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    People can be ocd'ish about what they save. I am/have been. I try to keep an eye out for what no one really wants, me most of all. But there are things that I and others have that someone wants. We can't go back and troubleshoot the archival strategies of people who took the time to save something that wasn't necessarily relevant anymore then. Holy crap but it would be nice if we could. How many people have treasures sitting unused because the software to operate it can't be found. One error can screw up a whole program. You need a lot of skill to replicate or replace data, in the case of code, most of us lack the skill and the time. And the money to pay someone to do it. Floppies can last a long time. But I also have bad floppies. Optical media seems to be the worst, sometimes the archive is bad before the tray ejects! Ok there's a lot of info, relative to a floppy, but so, who gives a flying rat's keester. If it let's you down it's no good. No one should wait 10 years to see if their backup strategy worked. Not even 5. Use tried and true logic, if what you're saving really matters (or will in the future, hard to say sometimes), and have duplicate hard drive backups, multiple drives, multiple vendors if you want. And check it periodically.

    Most of the s/w that gets discussed on this forum is pitifully small in terms of size. Unless you have duplicates, AND periodically verify them, once a year at least, don't use CDs or DVDs. And for big stuff the only way to go is duplicate hard drives. I for one don't particularly care to utilize commercial cloud services. I don't see the point. I can purchase 4tb hard drives for less then 100$ all day. And I am not sitting like a boob and making stacks of CDs and DVDs ever again. I have better ways to use the time. And they've let me down.

  6. #46
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    One of the problems with tape(s) is that you need to know what software was used to record it (especially if they are not your tapes).
    What I collect: 68K/Early PPC Mac, DOS/Win 3.1 era machines, Amiga/ST, C64/128
    Nubus/ISA/VLB/MCA/EISA cards of all types
    Boxed apps and games for the above systems
    Analog video capture cards/software and complete systems

  7. #47
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    absolutely, and it applies to floppies as well. When I label tapes I include an indicator of what kind ("dump level 0" or "dump level 1" usually, but I have some "tar" tapes as well), but I didn't do this with floppies. I have a carton full of 5.25" floppies from the 80's or 90's that I know for sure were written with FastBack (or FastBack Plus) but I don't remember exactly what version 3.x or 5.x I think, and of course it didn't occur to me to write it down at the time.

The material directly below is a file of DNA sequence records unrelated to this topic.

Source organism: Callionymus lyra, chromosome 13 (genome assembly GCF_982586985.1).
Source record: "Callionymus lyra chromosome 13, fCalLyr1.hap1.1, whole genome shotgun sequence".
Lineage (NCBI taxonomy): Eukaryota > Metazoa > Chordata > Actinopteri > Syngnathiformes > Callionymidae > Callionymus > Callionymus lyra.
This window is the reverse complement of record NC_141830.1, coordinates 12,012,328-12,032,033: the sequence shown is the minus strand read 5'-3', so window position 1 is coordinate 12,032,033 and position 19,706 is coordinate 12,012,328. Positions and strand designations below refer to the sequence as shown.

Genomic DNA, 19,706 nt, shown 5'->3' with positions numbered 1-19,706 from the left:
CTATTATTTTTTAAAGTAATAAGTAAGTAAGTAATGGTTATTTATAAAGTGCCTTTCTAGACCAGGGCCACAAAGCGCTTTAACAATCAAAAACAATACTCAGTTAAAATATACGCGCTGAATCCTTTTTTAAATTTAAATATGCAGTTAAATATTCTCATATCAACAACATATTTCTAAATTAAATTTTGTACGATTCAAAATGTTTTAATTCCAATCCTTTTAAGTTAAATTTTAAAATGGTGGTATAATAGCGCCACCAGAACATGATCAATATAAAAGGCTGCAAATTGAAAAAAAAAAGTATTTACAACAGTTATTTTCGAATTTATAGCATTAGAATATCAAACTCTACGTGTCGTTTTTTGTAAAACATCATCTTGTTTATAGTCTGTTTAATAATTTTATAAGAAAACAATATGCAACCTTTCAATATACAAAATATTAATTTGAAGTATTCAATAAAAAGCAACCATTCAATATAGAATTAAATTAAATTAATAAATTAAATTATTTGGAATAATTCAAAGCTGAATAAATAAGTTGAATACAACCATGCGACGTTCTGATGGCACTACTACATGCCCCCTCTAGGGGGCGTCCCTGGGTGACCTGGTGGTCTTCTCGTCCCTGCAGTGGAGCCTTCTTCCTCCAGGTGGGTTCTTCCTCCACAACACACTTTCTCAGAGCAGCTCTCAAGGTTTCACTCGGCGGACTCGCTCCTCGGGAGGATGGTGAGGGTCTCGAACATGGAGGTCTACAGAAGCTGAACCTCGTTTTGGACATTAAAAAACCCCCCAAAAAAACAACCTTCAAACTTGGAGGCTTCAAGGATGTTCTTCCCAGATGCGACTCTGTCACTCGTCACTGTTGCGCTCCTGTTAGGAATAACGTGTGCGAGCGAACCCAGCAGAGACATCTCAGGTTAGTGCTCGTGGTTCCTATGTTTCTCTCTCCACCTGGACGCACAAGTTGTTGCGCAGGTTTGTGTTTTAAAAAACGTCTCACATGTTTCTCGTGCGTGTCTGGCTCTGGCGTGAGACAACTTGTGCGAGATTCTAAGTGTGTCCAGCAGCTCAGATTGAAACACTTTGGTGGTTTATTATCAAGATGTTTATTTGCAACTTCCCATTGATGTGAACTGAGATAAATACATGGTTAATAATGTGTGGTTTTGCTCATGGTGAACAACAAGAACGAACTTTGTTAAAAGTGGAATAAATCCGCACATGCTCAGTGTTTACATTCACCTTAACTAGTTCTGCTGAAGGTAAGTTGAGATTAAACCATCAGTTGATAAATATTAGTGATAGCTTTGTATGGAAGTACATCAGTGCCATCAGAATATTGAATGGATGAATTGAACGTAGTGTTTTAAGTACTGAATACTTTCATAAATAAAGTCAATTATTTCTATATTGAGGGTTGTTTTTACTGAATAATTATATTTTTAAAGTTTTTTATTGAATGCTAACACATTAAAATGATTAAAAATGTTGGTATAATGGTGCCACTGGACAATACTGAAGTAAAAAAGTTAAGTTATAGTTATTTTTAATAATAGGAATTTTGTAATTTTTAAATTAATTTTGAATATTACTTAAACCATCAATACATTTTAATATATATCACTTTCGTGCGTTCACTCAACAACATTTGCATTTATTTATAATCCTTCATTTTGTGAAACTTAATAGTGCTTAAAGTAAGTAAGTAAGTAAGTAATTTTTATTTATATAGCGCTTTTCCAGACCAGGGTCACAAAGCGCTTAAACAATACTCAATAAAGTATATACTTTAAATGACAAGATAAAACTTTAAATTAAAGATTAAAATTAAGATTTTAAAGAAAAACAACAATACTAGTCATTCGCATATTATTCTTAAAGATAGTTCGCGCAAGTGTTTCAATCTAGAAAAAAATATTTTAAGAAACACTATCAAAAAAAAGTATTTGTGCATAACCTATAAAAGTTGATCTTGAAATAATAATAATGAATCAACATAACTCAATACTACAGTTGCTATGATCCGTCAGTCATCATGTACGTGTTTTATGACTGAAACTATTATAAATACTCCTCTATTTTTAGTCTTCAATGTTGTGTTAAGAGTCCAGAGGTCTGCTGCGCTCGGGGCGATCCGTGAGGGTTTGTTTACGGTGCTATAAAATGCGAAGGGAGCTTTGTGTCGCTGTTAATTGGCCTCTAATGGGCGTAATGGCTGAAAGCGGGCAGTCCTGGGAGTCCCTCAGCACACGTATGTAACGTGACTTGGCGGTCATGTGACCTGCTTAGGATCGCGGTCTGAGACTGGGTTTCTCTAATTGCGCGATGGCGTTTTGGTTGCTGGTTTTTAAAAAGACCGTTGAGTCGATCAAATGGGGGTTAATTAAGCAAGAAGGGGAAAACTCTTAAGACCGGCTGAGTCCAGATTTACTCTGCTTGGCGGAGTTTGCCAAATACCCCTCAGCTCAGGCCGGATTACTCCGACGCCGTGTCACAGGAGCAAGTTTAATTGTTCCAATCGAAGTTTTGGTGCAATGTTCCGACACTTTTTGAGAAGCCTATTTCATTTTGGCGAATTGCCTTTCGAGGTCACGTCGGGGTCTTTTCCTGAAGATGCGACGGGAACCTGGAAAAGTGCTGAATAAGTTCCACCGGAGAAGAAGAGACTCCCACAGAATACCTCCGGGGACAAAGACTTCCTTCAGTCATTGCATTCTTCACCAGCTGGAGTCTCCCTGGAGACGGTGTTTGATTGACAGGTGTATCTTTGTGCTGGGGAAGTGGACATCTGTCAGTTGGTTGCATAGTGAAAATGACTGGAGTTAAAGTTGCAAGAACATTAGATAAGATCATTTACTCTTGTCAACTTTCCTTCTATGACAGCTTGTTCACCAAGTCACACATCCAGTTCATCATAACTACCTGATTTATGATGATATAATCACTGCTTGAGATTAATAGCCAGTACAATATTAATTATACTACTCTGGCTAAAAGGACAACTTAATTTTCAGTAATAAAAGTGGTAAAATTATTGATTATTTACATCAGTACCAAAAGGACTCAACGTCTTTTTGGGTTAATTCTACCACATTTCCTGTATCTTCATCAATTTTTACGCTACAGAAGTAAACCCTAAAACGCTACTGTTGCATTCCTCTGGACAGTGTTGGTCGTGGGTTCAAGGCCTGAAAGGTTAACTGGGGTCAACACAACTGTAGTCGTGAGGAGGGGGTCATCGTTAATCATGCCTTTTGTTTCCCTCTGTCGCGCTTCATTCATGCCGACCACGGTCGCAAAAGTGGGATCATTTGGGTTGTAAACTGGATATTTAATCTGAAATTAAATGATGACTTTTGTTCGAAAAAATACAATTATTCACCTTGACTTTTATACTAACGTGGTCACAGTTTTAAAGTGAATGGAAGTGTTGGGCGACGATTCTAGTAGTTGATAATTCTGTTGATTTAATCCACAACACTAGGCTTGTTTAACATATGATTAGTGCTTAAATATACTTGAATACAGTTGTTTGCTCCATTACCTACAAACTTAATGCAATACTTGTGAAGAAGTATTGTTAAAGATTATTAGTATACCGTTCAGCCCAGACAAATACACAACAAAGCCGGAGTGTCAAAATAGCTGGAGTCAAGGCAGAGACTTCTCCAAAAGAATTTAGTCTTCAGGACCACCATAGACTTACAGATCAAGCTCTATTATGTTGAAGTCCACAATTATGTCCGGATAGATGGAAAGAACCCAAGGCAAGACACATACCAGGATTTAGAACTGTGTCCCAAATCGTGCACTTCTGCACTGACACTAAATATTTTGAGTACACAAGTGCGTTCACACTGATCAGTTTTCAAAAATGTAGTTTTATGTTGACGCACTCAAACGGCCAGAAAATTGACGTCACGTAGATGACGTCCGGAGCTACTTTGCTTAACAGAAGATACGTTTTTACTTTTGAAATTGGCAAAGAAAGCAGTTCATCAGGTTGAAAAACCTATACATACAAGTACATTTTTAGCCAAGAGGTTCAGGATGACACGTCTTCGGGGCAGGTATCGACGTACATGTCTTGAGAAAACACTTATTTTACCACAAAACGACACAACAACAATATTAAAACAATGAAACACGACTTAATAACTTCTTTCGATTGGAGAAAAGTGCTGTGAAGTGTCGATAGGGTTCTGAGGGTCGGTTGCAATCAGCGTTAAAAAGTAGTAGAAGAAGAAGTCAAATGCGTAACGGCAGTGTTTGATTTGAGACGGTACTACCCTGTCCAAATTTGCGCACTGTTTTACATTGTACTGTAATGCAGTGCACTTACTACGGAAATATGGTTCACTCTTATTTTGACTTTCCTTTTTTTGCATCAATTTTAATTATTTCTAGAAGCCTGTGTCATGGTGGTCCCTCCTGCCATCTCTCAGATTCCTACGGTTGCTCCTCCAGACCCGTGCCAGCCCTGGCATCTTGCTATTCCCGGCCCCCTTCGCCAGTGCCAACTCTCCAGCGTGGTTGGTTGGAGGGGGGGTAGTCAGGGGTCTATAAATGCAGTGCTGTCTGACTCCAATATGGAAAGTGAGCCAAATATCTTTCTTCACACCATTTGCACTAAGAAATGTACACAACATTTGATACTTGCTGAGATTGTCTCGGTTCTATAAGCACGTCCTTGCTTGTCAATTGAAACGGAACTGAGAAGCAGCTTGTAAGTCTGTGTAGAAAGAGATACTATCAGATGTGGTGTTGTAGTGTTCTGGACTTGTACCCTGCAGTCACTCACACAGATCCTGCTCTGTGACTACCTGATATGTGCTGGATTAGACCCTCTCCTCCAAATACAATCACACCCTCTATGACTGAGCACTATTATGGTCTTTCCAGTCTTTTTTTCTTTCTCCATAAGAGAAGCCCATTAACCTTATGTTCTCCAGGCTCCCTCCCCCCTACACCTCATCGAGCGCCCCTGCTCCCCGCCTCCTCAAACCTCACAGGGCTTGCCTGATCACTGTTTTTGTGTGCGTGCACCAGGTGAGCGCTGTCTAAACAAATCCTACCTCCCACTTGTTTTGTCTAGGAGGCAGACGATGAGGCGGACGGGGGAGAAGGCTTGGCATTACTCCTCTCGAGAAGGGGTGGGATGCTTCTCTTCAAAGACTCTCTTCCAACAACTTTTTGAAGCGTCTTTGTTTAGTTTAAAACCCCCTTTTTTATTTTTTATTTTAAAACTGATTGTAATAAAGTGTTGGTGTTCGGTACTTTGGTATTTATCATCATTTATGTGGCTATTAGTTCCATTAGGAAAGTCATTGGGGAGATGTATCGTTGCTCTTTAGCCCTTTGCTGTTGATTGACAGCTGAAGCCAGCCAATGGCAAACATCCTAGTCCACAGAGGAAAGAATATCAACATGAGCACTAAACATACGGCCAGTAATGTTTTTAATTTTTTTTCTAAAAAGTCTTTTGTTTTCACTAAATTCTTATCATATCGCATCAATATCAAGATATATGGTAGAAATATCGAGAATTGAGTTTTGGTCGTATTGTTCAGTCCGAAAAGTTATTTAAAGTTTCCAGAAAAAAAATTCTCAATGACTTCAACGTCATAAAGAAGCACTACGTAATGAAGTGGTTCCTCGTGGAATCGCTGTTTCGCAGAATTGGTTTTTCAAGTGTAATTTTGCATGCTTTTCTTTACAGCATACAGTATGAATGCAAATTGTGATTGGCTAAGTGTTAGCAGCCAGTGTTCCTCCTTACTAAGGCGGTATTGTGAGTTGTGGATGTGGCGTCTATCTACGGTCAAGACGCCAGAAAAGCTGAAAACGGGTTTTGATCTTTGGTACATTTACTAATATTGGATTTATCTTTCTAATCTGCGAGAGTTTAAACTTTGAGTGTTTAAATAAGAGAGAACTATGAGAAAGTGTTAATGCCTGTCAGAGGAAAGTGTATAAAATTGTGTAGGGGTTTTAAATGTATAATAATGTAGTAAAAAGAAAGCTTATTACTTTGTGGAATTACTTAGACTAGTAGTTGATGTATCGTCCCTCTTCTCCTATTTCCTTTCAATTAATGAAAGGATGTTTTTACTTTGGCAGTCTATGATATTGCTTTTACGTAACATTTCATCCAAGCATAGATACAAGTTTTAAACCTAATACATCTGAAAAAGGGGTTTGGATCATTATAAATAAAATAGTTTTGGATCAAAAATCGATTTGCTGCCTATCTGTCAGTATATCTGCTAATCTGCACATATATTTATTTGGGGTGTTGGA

Incidentally, labels aren't enough by themselves because labels can come unstuck from things. So I also have a file where I record what's on all my tapes; theoretically I could figure out what is on a single unlabeled tape by process of elimination, comparing my notes and the still-labeled tapes. This narrows things down but doesn't solve the problem completely if I have multiple tapes with labels fallen off, so I'm considering marking each tape with a unique serial number using permanent ink and including that in my notes as well.

    I have a 1/2" tape reel that says it's in VMS dump format. I neglected to record which version of VMS but it's probably 4.x or 5.x. It doesn't matter really because I don't have a VMS system anyway. I could probably read it from Unix if I ever get around to setting up a 1/2" drive but there's nothing terribly important on it, just ancient versions of gcc, gnu-emacs, etc.

  8. #48

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    Quote Originally Posted by kgober View Post
    Incidentally, labels aren't enough by themselves because labels can come unstuck from things.
    I have lots of 3" x 5" tractor feed mailing labels that will never come unstuck. They're older and the adhesive that was used is still as powerful as ever.

    I also have a variety of other older floppy disk labels with that adhesive that stays stuck forever:

    http://www.vcfed.org/forum/showthrea...bels&styleid=2
    PM me if you're looking for 3" or 5" floppy disks. EMail For everything else, Take Another Step

  9. #49
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    Quote Originally Posted by Unknown_K View Post
    One of the problems with tape(s) is that you need to know what software was used to record it (especially if they are not your tapes).
    If it was Unix/Linux, it was probably tar or cpio. Those haven't changed in at least 30 years.

    When handling customer tapes and floppies, I keep a can of Scotch 77 around to re-attach the dried-out labels.

    Some labels with the "really sticky" adhesive eventually have the adhesive bleeding through the label and render the label difficult to read.

  10. #50

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    I've had these labels for over twenty years. Doncha' think if it were going to happen it would have happened already?
    PM me if you're looking for 3" or 5" floppy disks. EMail For everything else, Take Another Step